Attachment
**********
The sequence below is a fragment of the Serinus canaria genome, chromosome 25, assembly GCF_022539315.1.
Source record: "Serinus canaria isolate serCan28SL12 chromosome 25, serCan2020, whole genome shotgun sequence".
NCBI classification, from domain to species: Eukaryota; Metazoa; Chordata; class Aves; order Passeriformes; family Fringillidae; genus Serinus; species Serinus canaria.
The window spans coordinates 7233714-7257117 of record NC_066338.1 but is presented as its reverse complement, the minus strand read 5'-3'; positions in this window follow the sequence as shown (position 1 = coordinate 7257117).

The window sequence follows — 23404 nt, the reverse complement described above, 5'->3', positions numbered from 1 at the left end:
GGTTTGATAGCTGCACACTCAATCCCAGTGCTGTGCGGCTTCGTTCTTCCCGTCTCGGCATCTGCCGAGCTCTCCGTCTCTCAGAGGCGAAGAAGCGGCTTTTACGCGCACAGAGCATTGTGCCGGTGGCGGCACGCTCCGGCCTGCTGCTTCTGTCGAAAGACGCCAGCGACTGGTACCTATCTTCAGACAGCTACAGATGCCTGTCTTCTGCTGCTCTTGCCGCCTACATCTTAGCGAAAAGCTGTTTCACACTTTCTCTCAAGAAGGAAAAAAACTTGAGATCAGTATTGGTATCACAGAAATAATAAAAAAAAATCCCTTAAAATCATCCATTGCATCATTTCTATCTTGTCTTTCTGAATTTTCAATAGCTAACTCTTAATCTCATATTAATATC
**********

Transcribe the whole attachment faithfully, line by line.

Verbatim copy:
The sequence below is a fragment of the Serinus canaria genome, chromosome 25, assembly GCF_022539315.1.
Source record: "Serinus canaria isolate serCan28SL12 chromosome 25, serCan2020, whole genome shotgun sequence".
NCBI classification, from domain to species: Eukaryota; Metazoa; Chordata; class Aves; order Passeriformes; family Fringillidae; genus Serinus; species Serinus canaria.
The window spans coordinates 7233714-7257117 of record NC_066338.1 but is presented as its reverse complement, the minus strand read 5'-3'; positions in this window follow the sequence as shown (position 1 = coordinate 7257117).

The window sequence follows — 23404 nt, the reverse complement described above, 5'->3', positions numbered from 1 at the left end:
GGTTTGATAGCTGCACACTCAATCCCAGTGCTGTGCGGCTTCGTTCTTCCCGTCTCGGCATCTGCCGAGCTCTCCGTCTCTCAGAGGCGAAGAAGCGGCTTTTACGCGCACAGAGCATTGTGCCGGTGGCGGCACGCTCCGGCCTGCTGCTTCTGTCGAAAGACGCCAGCGACTGGTACCTATCTTCAGACAGCTACAGATGCCTGTCTTCTGCTGCTCTTGCCGCCTACATCTTAGCGAAAAGCTGTTTCACACTTTCTCTCAAGAAGGAAAAAAACTTGAGATCAGTATTGGTATCACAGAAATAATAAAAAAAAATCCCTTAAAATCATCCATTGCATCATTTCTATCTTGTCTTTCTGAATTTTCAATAGCTAACTCTTAATCTCATATTAATATC